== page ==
Blockchain Block Explorer briefly explained?
The term Explorer is known to many from their home computer. The Blockchain Block Explorer or Blockchain Explorer is the crypto counterpart to it. However, many are not aware of the special functions of such an explorer. Because it can do much more than just document transactions. A Blockchain Explorer, often also called Block Explorer, is a website or program that allows users to browse the blocks in a Blockchain. It is therefore similar to the folders and files listed in the computer’s Explorer. Almost all common crypto currencies have their own Block Explorer. The user can only use the Block Explorer, which is also intended for the platform. This means, for example, that a Bitcoin Explorer could not display Ethereum transactions. Therefore, an Ethereum Explorer must be used. The first Bitcoin Explorer was launched in November 2010.
What can the Block Explorer do?
The number of transactions and nodes on a blockchain (What is blockchain?) is becoming more and more complex and difficult to understand. A Block Explorer can help to bring light into the darkness. Many users track their recent transaction on such an explorer to see if the payment has arrived. But the Block Explorer has many other features:
- Block Feed: Via the Block Explorer, users can follow live when a new block is attached to the block chain. The Explorer lists these and usually also gives a time and much more information on how: Block height, block hash, contained transactions, block output in tokens, transaction fees and the name of the miner or mining pool.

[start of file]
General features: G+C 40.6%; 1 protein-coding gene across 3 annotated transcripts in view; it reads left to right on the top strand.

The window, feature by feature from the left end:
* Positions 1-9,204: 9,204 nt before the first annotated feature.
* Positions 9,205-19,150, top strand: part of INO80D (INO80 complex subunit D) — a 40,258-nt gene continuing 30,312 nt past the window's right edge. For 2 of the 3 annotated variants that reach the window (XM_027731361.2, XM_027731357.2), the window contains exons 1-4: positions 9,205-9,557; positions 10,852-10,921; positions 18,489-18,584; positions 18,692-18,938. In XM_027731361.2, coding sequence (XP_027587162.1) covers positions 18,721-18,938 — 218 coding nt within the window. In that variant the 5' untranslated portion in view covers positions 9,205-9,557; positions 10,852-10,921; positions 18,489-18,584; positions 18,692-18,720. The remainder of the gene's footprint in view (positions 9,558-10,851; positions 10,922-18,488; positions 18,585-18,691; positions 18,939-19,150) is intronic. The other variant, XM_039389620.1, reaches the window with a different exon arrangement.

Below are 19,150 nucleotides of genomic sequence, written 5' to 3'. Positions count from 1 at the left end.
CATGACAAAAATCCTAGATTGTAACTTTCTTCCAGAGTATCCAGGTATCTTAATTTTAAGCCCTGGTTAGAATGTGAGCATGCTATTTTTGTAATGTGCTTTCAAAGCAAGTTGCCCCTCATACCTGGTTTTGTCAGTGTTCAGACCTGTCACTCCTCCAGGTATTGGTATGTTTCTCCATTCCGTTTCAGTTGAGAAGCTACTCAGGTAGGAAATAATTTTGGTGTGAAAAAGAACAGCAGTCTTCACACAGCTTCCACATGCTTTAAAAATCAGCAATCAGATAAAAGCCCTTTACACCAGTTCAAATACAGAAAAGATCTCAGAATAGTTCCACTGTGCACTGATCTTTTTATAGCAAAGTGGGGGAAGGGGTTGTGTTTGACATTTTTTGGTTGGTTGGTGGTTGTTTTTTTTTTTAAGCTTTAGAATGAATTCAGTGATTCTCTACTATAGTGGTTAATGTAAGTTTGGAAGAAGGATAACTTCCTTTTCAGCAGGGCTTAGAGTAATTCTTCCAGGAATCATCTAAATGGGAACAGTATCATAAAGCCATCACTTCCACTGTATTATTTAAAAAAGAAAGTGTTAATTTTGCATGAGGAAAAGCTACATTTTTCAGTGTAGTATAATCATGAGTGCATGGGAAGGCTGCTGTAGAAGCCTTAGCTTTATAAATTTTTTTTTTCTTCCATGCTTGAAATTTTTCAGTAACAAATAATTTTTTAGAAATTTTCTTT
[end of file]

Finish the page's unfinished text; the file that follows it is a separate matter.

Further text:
- Transaction feed: Users can explore and track the transactions of each individual block using Explorer.
- History of a specific address: It is also possible to track the transaction history of a specific wallet address. Provided you know the public address. This makes it easy to check all previous transactions and the current account balance.
- Evaluation in numbers: Many explorers evaluate the transactions and blocks and specify them. For example, the largest transaction of the day can be displayed, or how many blocks are appended in total or on a day and much more.
- Duplicate output and orphaned blocks: Some of the more advanced explorers can show how many double spendings have been made in the last 10 minutes and how many orphaned blocks currently exist.
- Mempool: The so-called Mempool collects the transactions that have not yet been confirmed and grouped into blocks. These can also be displayed in the Explorer. In addition, further information such as transaction rates, fees, data size and, for some providers, the global distribution are usually displayed.
- Genesis block: The Genesis block is the first block of a block chain. This block can also be displayed with the Block Explorer. Information such as date, time and miner are also displayed.
Which explorers are available?
As already mentioned an Explorer can only show transactions of its own blockchain. Below you will find a list of some of the major explorers:
BlockCyper (also offers a Litecoin Explorer)
Litecoin Explorer and other crypto currencies
Who uses Block Explorer and why?
In general everyone can and should use such an Explorer. Beginners and advanced users can get a lot of interesting information about the respective blockchain. Users can track their transactions. For miners, the explorers are also important, as they show them the last broken block and the transactions it contains, fees paid and much more. This information can be used to calculate the possible profit margin and draw many other conclusions. The Explorer is so important because it enables a core property of the open source blockchain technology: transparency! The recording of the blocks and the transactions they contain in the Explorer creates a unique and unchangeable documentation that is accessible to all.